>> Monday, September 26, 2016
In the wake of the recent annual European diabetes (EASD) meeting, another important study (and heavy science blog post!) coming your way today.
In the care of people with type 2 diabetes, we have fully 9 classes of glucose lowering medications to choose from in Canada. While some of these medications can cause weight gain, others are weight neutral, and some can cause weight loss, in addition to improving blood sugar control. Two classes of medications can cause weight loss, namely the GLP1 receptor agonists, and the SGLT2 inhibitors. As 90% of people with type 2 diabetes also have overweight or obesity, it is of interest to know whether these two classes of medications can be used together, for even better blood sugar control and greater weight loss.
Two of these medications, the GLP1 receptor agonist exenatide qweekly (Bydureon) and the SGLT2 inhibitor dapagliflozin (Forxiga) have now been studied in combination. Recently published in The Lancet Diabetes & Endocrinology, the study randomized 695 patients with a baseline hemoglobin A1C of 8-12% to receive either exenatide qweekly, dapagliflozin, or the two medications in combination.
After 28 weeks, hemoglobin A1C decreased by 1.6% in the exenatide group, by 1.4% in the dapagliflozin group, and by 2.0% in the combination group. While the medications together were better than either drug alone, the benefit was not additive. This does not surprise us, as we know that the higher starting A1C, the greater reduction we will see – so to be on two medications together would not expect to give an additive result compared to either medication alone.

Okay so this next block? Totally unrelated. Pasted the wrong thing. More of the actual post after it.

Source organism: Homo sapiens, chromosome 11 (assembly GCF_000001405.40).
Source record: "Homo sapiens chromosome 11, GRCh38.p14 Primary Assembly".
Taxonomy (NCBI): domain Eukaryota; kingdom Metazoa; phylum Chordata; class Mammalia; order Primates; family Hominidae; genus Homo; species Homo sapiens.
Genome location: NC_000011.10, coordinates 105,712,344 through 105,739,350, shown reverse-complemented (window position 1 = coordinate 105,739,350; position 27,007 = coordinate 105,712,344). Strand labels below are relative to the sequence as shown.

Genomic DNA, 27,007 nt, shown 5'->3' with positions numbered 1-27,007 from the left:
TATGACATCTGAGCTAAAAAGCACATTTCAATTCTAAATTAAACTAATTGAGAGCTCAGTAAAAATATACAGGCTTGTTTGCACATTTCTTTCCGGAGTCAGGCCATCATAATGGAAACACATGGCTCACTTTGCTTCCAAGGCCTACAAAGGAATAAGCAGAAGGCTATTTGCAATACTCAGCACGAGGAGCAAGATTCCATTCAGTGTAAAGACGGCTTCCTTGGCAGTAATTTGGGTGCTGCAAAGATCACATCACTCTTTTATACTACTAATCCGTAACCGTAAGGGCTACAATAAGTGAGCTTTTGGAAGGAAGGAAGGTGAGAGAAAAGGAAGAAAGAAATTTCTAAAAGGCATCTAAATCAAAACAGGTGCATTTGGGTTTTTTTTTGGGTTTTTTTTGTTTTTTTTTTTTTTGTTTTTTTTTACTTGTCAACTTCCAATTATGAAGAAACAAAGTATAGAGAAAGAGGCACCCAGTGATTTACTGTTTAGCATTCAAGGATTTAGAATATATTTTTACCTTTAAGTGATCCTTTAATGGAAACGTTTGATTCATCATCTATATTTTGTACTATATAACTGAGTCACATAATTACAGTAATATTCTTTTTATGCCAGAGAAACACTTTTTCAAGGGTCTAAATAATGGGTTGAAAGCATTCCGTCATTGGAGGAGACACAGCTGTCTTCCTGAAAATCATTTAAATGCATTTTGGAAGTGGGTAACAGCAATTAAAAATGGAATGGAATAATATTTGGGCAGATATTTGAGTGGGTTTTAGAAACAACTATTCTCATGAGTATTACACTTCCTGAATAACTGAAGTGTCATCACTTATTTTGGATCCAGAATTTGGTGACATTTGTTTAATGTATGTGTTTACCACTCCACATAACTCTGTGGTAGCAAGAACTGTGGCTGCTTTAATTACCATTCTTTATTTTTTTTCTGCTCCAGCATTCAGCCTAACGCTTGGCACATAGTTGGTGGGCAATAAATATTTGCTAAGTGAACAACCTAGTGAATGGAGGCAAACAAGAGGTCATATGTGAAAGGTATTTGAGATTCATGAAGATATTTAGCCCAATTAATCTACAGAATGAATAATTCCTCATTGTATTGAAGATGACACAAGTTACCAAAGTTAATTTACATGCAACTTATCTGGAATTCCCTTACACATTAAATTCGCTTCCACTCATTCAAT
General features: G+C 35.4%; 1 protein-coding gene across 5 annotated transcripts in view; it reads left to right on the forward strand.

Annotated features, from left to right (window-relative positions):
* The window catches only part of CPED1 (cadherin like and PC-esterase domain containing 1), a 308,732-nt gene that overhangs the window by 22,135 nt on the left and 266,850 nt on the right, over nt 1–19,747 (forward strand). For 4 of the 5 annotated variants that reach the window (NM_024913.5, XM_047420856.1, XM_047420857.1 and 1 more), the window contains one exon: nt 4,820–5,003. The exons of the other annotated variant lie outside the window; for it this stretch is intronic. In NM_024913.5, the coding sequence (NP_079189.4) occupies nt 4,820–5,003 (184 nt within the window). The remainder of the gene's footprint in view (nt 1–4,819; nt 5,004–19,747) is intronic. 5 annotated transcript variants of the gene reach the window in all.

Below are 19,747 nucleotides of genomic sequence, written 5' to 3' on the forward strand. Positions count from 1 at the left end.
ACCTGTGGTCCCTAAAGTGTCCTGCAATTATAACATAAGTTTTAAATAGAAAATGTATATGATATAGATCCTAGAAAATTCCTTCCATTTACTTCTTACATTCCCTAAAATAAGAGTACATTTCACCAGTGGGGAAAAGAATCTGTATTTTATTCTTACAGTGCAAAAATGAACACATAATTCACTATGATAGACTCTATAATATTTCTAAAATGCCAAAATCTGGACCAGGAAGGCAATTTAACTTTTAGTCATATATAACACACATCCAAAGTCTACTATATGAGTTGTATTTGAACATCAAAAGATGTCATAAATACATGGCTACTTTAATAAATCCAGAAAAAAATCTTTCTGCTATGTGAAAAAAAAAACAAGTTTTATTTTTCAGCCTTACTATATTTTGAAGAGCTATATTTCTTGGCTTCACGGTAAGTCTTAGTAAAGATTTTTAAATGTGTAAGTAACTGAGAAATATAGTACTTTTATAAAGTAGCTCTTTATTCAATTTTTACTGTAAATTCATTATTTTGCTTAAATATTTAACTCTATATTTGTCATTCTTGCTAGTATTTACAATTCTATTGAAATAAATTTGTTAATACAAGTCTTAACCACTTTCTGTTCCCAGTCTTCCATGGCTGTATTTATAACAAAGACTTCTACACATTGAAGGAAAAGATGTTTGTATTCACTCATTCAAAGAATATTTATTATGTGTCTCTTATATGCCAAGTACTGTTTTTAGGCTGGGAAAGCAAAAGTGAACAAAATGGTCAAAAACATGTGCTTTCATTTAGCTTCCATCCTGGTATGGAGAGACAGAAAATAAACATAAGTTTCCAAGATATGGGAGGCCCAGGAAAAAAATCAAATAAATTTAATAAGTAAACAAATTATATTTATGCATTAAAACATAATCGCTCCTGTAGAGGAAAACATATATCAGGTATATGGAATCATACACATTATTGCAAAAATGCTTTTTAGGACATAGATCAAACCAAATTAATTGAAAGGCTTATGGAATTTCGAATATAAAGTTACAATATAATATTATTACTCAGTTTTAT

The weight loss seen was additive, with a loss of -1.54kg in the exenatide group, -2.19kg in the dapagliflozin group, and -3.41kg in the combination group. Blood pressure reduction also exhibited an additive response, with a systolic BP reduction of -1.3mmHg on exenatide, -1.8mmHg reduction on dapagliflozin, and a full -4.2mmHg reduction on the combination. These additive benefits make sense, given that each of these medications has a different mechanism of action on weight and blood pressure.
From a safety point of view, side effects that were seen were as expected from what we already know about each of these classes of medications, with no suggestion for any negative side effects of using the two medications in combination.
Finally, we have much awaited data that shows us that these two medications can be used safely in combination, with the result of better diabetes control, and an additive effect on both weight loss and blood pressure.
Disclaimer: I am involved in research trials of GLP-1 receptor agonists and SGLT2 inhibitors. I receive honoraria as a continuing medical education speaker and consultant from the makers of exenatide and dapagliflozin (Astra Zeneca).
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